In Shift From Earlier Prostate Screening Guidelines, Task Force Says Men Should Do What Feels Right For Them
Previously, the U.S. Preventive Services Task Force said that for men aged 55 to 69, the cons outweighed any net benefits of screening. But researchers have found that testing for the prostate-specific antigen can save lives.
The Associated Press:
US Panel Leaves Prostate Screening Up To Men, Their Doctors
Whether to get screened for prostate cancer is a question that men aged 55 to 69 should decide themselves in consultation with their doctors, according to finalized guidance issued Tuesday by an influential panel of health care experts. New evidence suggests that PSA blood tests can slightly reduce the chances of dying from the disease for some men, so those decisions may be a little easier. Though screening can sometimes lead to drastic, needless treatment, the panel says that can sometimes be avoided with close monitoring when cancer is detected. (5/8)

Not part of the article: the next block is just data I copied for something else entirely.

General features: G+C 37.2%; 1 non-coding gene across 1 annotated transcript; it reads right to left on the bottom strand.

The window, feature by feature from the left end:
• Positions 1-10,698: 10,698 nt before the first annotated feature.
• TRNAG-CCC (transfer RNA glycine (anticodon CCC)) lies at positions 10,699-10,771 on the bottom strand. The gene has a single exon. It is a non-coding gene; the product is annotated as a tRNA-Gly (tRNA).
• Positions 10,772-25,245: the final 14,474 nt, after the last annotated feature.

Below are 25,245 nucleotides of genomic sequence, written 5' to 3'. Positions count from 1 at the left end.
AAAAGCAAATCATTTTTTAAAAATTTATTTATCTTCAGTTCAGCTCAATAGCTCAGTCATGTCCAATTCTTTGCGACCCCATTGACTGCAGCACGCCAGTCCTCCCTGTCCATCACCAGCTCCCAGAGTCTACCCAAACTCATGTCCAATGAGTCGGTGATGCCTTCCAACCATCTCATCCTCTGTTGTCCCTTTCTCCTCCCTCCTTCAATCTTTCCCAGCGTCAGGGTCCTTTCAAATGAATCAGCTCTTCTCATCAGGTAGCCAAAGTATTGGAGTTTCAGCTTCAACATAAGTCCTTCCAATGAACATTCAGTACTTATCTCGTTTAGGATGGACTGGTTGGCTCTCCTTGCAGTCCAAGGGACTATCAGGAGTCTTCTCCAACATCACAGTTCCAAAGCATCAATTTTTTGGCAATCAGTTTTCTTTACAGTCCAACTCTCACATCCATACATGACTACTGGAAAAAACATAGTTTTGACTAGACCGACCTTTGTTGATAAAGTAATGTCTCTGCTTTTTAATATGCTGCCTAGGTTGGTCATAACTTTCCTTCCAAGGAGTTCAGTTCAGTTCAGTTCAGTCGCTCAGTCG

Los Angeles Times:
Experts Have New Advice On Prostate Cancer Screening. Here's Why They Put It Back On The Table
For men 70 and older, the task force stuck with an earlier recommendation against routine prostate cancer screening. The new guidance for men in late middle age is an unusual reversal of advice the panel offered in 2012. At that time, the task force suggested that for most men at any age, getting screened for prostate cancer just wasn't worth the risks — including anxiety, infection, erectile dysfunction and incontinence — of the unnecessary treatment that too often came with it. (Healy, 5/8)